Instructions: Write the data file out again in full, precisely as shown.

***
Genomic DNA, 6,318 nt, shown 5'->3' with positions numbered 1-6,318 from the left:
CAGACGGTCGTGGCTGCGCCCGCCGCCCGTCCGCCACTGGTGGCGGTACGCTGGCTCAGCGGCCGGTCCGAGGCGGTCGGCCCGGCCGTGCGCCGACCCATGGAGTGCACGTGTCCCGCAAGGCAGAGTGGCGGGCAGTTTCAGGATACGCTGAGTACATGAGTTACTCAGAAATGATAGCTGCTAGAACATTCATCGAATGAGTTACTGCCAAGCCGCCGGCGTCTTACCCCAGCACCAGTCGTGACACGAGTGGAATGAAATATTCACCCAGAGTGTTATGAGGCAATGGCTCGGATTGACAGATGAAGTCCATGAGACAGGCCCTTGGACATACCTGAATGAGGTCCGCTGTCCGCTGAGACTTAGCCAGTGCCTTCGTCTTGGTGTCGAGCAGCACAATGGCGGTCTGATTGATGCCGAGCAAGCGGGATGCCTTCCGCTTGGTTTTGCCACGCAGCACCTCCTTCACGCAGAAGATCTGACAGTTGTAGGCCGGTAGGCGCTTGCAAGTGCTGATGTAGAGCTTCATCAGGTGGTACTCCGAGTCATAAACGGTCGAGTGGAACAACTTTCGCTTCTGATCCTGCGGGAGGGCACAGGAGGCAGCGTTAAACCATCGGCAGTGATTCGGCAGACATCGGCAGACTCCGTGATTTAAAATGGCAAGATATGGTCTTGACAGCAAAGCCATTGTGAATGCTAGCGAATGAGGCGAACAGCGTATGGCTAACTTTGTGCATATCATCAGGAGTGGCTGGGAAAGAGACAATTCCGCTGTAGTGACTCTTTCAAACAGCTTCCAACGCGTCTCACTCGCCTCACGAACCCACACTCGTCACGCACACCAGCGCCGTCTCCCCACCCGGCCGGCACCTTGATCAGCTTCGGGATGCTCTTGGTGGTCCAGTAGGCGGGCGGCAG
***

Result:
Genomic DNA, 6,318 nt, shown 5'->3' with positions numbered 1-6,318 from the left:
CAGACGGTCGTGGCTGCGCCCGCCGCCCGTCCGCCACTGGTGGCGGTACGCTGGCTCAGCGGCCGGTCCGAGGCGGTCGGCCCGGCCGTGCGCCGACCCATGGAGTGCACGTGTCCCGCAAGGCAGAGTGGCGGGCAGTTTCAGGATACGCTGAGTACATGAGTTACTCAGAAATGATAGCTGCTAGAACATTCATCGAATGAGTTACTGCCAAGCCGCCGGCGTCTTACCCCAGCACCAGTCGTGACACGAGTGGAATGAAATATTCACCCAGAGTGTTATGAGGCAATGGCTCGGATTGACAGATGAAGTCCATGAGACAGGCCCTTGGACATACCTGAATGAGGTCCGCTGTCCGCTGAGACTTAGCCAGTGCCTTCGTCTTGGTGTCGAGCAGCACAATGGCGGTCTGATTGATGCCGAGCAAGCGGGATGCCTTCCGCTTGGTTTTGCCACGCAGCACCTCCTTCACGCAGAAGATCTGACAGTTGTAGGCCGGTAGGCGCTTGCAAGTGCTGATGTAGAGCTTCATCAGGTGGTACTCCGAGTCATAAACGGTCGAGTGGAACAACTTTCGCTTCTGATCCTGCGGGAGGGCACAGGAGGCAGCGTTAAACCATCGGCAGTGATTCGGCAGACATCGGCAGACTCCGTGATTTAAAATGGCAAGATATGGTCTTGACAGCAAAGCCATTGTGAATGCTAGCGAATGAGGCGAACAGCGTATGGCTAACTTTGTGCATATCATCAGGAGTGGCTGGGAAAGAGACAATTCCGCTGTAGTGACTCTTTCAAACAGCTTCCAACGCGTCTCACTCGCCTCACGAACCCACACTCGTCACGCACACCAGCGCCGTCTCCCCACCCGGCCGGCACCTTGATCAGCTTCGGGATGCTCTTGGTGGTCCAGTAGGCGGGCGGCAG